Inside Move: Strikes cause A-list shuffles

Studios juggling actors in production rush

The race to sign stars to A-list projects that can be completed before projected summer guild strikes has led to shuffling lineups for some of the hottest ensemble projects.

The dazzling cast of the Steven Soderbergh-directed remake of “Ocean’s Eleven” is on the verge of changing. While George Clooney, Brad Pitt and Julia Roberts seem solidly committed, Mark Wahlberg has been forced to back out of a lead role because of his commitment to topline the Tim Burton-directed remake of “Planet of the Apes” at Fox. Warner Bros. is in talks with Matt Damon to take Wahlberg’s role, and it’s a real possibility if Damon isn’t too busy with the starring role in the Doug Liman-directed adaptation of the Robert Ludlum novel “The Bourne Identity.”

Bruce Willis’ participation in “Ocean’s Eleven” is also looking shaky (Ewan McGregor has been offered the role), as is that of Luke and Owen Wilson. The Wilsons were expected to play brothers in the film, but WB is now looking to sibling filmmaking team Joel and Ethan Coen to fill the roles. But the Coens may be too busy on their latest film, the untitled “Barber Project,” starring Billy Bob Thornton and Frances McDormand, to make their feature starring debut.

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The Wilson brothers would be thrilled to do “Ocean’s Eleven,” but scheduling is problematic since they are being paged by their “Bottle Rocket” director Wes Anderson for “The Royal Tenenbaums” — another ensemble piece with a highly regarded script, this one by Anderson and Owen Wilson. Freshly greenlit by Disney, “Tenenbaums” has Gwyneth Paltrow, Ben Stiller, Gene Hackman, Danny Glover and the Wilsons all poised to participate. A Paltrow commitment could upset another star convergence in the screen version of Michael Cunningham’s “The Hours,” which had been discussed as a possible vehicle for Paltrow, Meryl Streep and Nicole Kidman.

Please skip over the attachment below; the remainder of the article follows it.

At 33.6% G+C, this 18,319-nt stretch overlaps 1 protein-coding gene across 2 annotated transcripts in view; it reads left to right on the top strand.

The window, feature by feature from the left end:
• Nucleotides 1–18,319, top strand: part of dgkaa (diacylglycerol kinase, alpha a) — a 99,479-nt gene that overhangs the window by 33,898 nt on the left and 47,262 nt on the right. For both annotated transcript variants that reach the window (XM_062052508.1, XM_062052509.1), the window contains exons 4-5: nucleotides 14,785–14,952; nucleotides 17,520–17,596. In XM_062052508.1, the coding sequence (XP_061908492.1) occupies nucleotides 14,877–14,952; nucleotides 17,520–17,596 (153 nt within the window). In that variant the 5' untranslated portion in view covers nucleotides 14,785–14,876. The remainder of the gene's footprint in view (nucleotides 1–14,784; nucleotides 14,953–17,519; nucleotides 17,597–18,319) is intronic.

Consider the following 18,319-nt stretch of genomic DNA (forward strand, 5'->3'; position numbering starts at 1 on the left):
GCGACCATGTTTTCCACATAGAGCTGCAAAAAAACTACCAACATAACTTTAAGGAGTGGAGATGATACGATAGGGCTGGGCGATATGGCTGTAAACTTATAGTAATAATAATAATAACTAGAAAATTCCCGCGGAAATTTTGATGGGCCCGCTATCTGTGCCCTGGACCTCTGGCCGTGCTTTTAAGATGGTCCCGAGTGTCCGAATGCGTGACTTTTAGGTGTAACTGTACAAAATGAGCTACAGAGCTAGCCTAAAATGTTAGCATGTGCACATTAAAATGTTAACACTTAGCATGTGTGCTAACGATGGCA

The need to finish production by next summer also has USA Films sounding taps for “Flora Plum,” the Jodie Foster-directed pic that was shelved when Russell Crowe injured his shoulder. Sources said that USA is in talks with its insurers to settle up on pre-production costs for the film, though the studio said that no final decision has yet been made. Crowe’s injury was especially unfortunate because production of “Flora Plum,” a film without a commercial premise, was made possible as Crowe booked the film at a very low price before his star soared with “Gladiator,” which has moved his salary to the $15 million level. Crowe is expected to next star in “A Beautiful Mind” with Ron Howard at the helm, and likely wouldn’t be able to do the highly physical “Flora Plum” role for at least nine months, at which time Hollywood could be at a labor standstill. The “Flora Plum” debacle is also problematic for Crowe’s co-star Claire Danes, who took a semester hiatus from Yale to star in the passion project. It’s unclear whether she will return to her coursework or book another film instead.

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